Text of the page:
I know it's now the common wisdom to not build functionality into themes, as advised by WordPress, Envato, and others. This includes the likes of content types, taxonomies, sliders, shortcodes etc, to make themes as flexible as possible when used for different applications. I know I don't like downloading themes which have more functionality built-in than I need.

Suppose that a theme has been purpose-built for a client with specific needs. As much functionality as possible has been delegated to plugins, however this does create a dependency on plugins when such functionality can be part of the theme itself.

For example, I've used Pods to establish custom content types and custom taxonomies; it's been great for quickly building up these content types and their fields, but creates a dependency on Pods where it is not really needed. These ends can readily be achieved through the theme itself.

It's normally advised to not include custom types or taxonomies in themes as the themes will be less useful to other users, and would not be accepted by the WordPress theme repository. However, in my case, this theme is custom built for this client and the client's needs, and it is not intended to be used elsewhere. I also have an ongoing relationship with the client to support the site and make revisions to the theme.

In such a scenario, would it be acceptable to include the custom types, taxonomies, and fields into the theme? Is the no-functionality-in-themes more a guideline than a rule, applied more heavily on distributable rather than custom work?

  • Your question don't really fit site rules as it relies on opinion based answers, and not factual answers. My suggestion would be however, why not create a must-use plugin and include that with the theme. Commented Sep 8, 2014 at 6:08
  • Why don't you create a site specific plugin. Commented Sep 8, 2014 at 6:22
  • @PieterGoosen It's a question about guidelines provided by WordPress. The answers so far don't look very opinion-based to me. Commented Sep 8, 2014 at 17:22

2 Answers 2


while agreeing 95% with Drew's answer I would like to attend to another point

It's normally advised to not include custom types or taxonomies in themes as the themes will be less useful to other users, and would not be accepted by the WordPress theme repository.

The word of the maintainers of the wordpress.org repository is not the word of god and it changes from time to time. What was "Normal" just a year ago was to pack all functionality inside the theme. Both criteria should not be held in too high regards if you are not going to submit your theme to the repository and care more about serving your clients then scoring coolness points in the community.

The issue here is about leaving your clients the option to interchange or remove part of the site's functionality without losing its design and functionality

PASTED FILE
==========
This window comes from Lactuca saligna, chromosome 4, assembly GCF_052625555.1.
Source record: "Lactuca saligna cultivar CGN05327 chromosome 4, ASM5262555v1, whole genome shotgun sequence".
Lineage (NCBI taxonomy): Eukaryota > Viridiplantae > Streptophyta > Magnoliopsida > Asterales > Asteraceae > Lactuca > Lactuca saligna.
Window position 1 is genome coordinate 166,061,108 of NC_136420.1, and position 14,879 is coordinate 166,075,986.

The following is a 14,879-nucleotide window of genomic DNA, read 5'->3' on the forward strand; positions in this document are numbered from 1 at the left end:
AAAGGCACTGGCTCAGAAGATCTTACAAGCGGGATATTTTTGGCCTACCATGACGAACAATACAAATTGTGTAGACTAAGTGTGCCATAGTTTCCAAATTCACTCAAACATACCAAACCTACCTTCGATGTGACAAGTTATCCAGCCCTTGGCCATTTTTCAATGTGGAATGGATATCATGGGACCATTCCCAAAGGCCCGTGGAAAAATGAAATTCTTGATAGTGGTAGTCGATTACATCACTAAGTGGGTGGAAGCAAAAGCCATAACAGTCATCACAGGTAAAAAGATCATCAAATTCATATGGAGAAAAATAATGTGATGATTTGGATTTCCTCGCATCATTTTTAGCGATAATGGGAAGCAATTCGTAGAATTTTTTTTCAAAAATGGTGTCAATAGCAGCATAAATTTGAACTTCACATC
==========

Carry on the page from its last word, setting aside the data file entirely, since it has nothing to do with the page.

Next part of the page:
When you develop a commercial theme you need to focus on the design and try not to include functionality that can be achieved with popular plugins (for some subjective definition of "popular") because a potential client might already use a plugin for this functionality and to use your theme he will need to convert or recreate his data. A great example is SEO functionality that many themes used to include, but it was rarely equivalent to yoast SEO and the only thing it done for the themes is bloating them with code which was rarely used.

A site development is a different beast as your client is rarely interested in the software architecture of the site. Once he accepts the site he is very unlikely to replace yoast SEO with all-in-one SEO on a whim. Software modularity should be based on actual requirements from the client and since clients rarely understand the issues involved, and you need to decide for him. My rule of thumb is that 3rd party integration like SEO, FB, twitter should be isolated as much as possible since their requirements change all the time, but things that are internal to the site like special post types can be part of the theme as they are essential for the functionality of the design and are unlikely to change without changing the design of the site.

  • Perfect answer. +1 Commented Sep 8, 2014 at 7:17
  • I agree on the plugins. I assumed by "custom" functionality he meant things that plugins don't already do exceptionally well. Good answer :) Commented Sep 8, 2014 at 14:17

I don't think there's anything wrong with including functionality in a client theme. We do it with almost all of our custom builds as standard practice.

What's really in play here is the difference, I think, between 'commercial' and 'client' work. The prevailing wisdom on not including custom post types/custom functionality in themes is more aimed at the commercial theme shops and people who buy those mass-produced themes than anything else.

In the commercial space, the goal of separating functionality is to prevent "lock-in" when changing from theme to theme. But when you're working in the client space, "lock-in" is inevitable. It's a "custom" theme. If it's not a "custom" theme, just a "custom-ized" commercial theme, then yeah, I'd probably keep it separated as much as possible.

I'd suggest talking to your client(s) and finding out what their immediate and future needs are going to be. That should be the simplest guide you need to deciding how to handle custom functionality.

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